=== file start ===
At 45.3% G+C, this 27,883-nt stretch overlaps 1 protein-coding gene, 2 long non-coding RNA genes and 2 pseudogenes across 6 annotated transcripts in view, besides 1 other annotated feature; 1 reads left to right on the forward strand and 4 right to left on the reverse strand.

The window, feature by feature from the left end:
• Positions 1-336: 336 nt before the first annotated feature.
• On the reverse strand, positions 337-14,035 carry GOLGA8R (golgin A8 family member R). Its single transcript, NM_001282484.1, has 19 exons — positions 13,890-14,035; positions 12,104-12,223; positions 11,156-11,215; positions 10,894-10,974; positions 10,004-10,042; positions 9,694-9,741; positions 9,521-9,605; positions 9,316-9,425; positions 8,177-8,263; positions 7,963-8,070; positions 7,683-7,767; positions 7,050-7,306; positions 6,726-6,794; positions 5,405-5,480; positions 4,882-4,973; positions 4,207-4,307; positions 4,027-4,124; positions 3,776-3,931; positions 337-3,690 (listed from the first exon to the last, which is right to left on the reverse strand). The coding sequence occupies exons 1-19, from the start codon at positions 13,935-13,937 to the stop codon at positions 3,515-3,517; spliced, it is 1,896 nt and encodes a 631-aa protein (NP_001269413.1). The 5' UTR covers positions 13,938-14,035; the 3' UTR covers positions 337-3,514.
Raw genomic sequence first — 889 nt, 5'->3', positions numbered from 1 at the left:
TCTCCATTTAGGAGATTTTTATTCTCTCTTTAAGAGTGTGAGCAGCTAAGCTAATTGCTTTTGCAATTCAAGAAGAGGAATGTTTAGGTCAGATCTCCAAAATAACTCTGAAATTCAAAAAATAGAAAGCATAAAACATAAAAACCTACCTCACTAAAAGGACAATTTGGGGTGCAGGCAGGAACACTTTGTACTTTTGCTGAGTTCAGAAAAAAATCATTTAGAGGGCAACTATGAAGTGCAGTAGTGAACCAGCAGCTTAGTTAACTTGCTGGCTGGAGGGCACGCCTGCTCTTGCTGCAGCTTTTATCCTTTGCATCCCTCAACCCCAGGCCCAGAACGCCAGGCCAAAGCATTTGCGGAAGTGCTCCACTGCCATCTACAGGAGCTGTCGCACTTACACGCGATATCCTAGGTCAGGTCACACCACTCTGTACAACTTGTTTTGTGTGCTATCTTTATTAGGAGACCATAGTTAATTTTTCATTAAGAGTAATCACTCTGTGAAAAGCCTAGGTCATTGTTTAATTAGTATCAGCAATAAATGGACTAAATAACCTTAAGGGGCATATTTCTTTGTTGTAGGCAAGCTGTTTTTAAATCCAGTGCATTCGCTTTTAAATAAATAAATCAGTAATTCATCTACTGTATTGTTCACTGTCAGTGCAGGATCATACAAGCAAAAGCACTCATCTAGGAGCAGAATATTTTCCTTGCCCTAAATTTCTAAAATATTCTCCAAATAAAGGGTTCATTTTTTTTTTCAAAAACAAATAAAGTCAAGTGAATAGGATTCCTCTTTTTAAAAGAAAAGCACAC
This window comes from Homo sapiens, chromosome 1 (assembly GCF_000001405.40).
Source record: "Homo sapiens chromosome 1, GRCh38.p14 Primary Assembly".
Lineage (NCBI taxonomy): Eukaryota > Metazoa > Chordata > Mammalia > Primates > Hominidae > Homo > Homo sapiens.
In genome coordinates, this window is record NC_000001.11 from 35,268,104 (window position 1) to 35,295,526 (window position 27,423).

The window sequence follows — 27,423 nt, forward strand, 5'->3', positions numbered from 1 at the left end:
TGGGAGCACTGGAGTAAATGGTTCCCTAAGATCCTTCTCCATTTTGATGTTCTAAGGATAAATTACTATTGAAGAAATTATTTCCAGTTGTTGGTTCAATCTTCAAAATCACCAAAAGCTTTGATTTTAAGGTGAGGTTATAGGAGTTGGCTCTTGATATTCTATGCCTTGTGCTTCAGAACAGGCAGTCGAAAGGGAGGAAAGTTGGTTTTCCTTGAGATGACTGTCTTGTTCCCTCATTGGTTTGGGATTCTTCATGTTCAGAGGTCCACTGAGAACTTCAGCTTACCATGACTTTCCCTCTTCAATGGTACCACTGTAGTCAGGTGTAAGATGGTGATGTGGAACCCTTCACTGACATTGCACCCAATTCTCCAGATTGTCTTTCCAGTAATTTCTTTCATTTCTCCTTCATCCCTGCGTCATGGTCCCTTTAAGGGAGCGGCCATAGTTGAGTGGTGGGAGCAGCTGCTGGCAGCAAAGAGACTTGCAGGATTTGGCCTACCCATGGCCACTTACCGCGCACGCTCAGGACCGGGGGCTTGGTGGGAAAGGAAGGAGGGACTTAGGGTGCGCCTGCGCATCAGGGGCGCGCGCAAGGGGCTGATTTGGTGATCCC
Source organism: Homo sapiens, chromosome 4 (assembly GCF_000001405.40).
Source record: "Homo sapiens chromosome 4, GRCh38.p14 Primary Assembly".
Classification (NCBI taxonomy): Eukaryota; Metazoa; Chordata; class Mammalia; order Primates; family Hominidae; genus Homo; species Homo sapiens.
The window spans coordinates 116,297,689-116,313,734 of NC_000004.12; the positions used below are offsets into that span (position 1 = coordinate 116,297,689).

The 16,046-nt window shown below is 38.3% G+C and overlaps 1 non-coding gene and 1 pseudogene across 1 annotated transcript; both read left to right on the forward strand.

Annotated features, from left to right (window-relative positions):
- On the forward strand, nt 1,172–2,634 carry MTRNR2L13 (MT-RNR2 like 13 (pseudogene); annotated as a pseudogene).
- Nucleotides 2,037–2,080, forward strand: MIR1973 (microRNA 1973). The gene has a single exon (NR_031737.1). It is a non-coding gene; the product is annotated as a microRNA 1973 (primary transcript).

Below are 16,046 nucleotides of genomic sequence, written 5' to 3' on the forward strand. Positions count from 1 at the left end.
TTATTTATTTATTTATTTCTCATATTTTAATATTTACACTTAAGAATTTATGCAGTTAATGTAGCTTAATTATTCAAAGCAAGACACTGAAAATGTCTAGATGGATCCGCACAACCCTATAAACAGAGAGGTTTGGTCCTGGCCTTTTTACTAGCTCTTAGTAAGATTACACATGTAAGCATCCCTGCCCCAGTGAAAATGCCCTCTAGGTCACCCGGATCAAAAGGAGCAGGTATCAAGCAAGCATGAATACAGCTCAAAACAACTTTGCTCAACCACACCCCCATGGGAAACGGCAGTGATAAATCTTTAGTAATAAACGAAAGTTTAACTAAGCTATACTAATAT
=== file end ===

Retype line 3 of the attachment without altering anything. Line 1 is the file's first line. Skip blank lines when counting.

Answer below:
• Positions 1-336: 336 nt before the first annotated feature.